Hundreds of workers at a Smithfield Foods Inc. meatpacking plant in Crete, Neb., contracted Covid-19 at the height of the pandemic last spring. For about 50 of the facility’s 2,300 employees, a fear of getting sick because of preexisting conditions has kept them from working ever since.
“We work so close together,” says a Smithfield worker in pork production who’s been on leave from the plant throughout the pandemic and asked not to be identified for fear of retaliation. “It’s like pulling teeth to find out if the person next to you tested positive.”
While the surge in the number of unemployed Americans has been a focus of economists throughout the pandemic, another problem in the labor market has been mostly overlooked: The people that do have jobs are calling out sick in record numbers or taking leaves of absence. Unlike the jobless rate, which has declined markedly from the peak in April, the rate of absenteeism has remained stubbornly high. More than 1.9 million people missed work in December because of illness, according to Labor Department data, almost matching the 2 million record set in April and underscoring the impact of a third wave of coronavirus infections.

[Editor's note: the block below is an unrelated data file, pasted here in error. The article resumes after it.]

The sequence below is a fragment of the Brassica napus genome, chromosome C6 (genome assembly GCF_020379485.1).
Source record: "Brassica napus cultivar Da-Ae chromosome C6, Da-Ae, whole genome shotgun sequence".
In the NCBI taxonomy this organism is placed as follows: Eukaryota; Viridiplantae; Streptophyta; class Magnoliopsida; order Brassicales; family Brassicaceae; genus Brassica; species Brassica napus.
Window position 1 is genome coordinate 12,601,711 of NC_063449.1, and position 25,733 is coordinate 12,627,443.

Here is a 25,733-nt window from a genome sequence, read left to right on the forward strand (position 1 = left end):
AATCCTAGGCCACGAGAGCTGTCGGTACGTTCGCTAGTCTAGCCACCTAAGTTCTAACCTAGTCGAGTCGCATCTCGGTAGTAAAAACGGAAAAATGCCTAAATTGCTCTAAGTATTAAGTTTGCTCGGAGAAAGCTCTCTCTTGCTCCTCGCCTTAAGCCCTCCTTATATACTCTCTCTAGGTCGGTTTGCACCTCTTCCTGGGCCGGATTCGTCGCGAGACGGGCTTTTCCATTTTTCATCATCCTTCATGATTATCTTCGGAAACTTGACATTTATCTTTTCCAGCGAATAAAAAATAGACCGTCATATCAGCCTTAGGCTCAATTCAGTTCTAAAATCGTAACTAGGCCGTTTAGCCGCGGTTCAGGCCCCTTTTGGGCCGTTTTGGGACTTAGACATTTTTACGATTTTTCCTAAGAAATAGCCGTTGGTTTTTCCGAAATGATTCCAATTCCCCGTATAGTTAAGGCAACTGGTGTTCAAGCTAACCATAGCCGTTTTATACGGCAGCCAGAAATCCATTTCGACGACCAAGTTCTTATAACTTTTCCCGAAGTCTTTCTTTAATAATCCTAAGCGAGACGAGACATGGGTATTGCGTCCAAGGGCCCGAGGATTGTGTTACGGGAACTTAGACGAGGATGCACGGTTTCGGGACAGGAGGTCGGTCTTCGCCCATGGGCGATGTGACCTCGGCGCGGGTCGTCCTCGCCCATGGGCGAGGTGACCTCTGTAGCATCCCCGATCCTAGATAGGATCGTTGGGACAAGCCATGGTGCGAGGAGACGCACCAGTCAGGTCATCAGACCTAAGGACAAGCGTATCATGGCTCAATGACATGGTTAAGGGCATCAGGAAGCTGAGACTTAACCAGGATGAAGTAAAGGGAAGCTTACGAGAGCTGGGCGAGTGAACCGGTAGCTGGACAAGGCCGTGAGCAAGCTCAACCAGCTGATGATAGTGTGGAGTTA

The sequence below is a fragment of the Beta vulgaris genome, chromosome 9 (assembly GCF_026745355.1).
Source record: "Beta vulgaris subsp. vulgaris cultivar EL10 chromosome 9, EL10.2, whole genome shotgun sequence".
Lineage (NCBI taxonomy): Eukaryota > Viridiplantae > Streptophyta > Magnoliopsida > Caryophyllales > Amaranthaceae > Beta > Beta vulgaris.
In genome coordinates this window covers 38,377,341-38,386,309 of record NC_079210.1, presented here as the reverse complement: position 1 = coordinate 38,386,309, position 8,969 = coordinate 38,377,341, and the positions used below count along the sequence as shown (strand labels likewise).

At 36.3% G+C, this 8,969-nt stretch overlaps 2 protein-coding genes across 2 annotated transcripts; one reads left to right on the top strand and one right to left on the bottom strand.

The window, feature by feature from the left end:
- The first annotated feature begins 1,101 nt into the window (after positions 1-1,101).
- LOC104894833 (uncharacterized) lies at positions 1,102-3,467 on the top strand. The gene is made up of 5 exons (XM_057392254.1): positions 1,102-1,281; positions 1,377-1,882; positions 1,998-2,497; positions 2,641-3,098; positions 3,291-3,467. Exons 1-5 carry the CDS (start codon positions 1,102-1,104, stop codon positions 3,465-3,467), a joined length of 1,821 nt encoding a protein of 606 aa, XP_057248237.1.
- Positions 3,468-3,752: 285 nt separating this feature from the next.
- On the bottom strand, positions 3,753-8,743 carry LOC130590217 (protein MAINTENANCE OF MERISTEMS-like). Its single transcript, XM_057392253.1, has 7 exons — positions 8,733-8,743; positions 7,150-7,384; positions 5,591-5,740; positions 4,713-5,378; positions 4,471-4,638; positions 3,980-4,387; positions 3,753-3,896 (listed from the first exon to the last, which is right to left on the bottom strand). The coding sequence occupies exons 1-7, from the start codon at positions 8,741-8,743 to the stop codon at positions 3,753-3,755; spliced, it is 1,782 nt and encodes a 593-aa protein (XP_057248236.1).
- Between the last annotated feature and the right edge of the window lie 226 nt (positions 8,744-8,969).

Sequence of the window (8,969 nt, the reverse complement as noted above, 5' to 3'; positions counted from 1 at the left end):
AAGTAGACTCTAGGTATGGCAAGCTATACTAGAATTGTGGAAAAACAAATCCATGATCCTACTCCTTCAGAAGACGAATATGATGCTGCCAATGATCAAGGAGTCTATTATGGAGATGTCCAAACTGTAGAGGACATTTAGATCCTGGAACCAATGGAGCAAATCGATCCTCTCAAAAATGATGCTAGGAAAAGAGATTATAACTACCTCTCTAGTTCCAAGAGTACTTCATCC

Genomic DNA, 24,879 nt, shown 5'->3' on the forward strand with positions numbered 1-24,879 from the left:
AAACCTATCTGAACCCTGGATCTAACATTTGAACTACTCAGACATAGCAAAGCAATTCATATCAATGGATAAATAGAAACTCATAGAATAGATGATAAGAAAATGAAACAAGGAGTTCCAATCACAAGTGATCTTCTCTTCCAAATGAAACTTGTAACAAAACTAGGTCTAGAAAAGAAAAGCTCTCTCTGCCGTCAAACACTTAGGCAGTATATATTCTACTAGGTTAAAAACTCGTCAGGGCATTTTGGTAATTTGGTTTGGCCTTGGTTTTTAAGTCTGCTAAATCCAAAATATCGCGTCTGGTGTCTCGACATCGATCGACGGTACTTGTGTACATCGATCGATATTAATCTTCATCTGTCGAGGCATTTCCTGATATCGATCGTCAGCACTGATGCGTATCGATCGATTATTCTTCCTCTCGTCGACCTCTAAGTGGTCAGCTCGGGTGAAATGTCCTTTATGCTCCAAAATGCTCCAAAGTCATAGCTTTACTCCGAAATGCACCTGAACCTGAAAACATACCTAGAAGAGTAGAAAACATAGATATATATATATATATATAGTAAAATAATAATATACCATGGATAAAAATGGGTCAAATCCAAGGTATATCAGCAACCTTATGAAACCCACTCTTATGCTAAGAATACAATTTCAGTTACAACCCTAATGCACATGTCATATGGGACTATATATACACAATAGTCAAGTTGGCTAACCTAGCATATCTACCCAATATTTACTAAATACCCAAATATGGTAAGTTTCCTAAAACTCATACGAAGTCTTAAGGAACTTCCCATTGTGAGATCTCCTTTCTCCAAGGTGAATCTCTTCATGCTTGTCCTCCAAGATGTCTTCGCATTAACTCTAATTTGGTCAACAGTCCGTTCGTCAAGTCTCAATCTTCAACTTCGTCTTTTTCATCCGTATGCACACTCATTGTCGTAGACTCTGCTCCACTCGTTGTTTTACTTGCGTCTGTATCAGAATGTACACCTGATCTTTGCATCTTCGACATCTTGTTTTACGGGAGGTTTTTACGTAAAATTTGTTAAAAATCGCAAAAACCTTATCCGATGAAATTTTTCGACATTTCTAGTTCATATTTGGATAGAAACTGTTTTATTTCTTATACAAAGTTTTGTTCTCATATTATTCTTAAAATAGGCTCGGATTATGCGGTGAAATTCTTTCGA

These lost days of work are sapping an economic recovery that’s been progressing in fits and starts for the past several months. Some indicators have improved significantly, but others such as retail sales and personal income have weakened as the pandemic rages and local governments impose fresh restrictions on businesses and travel.
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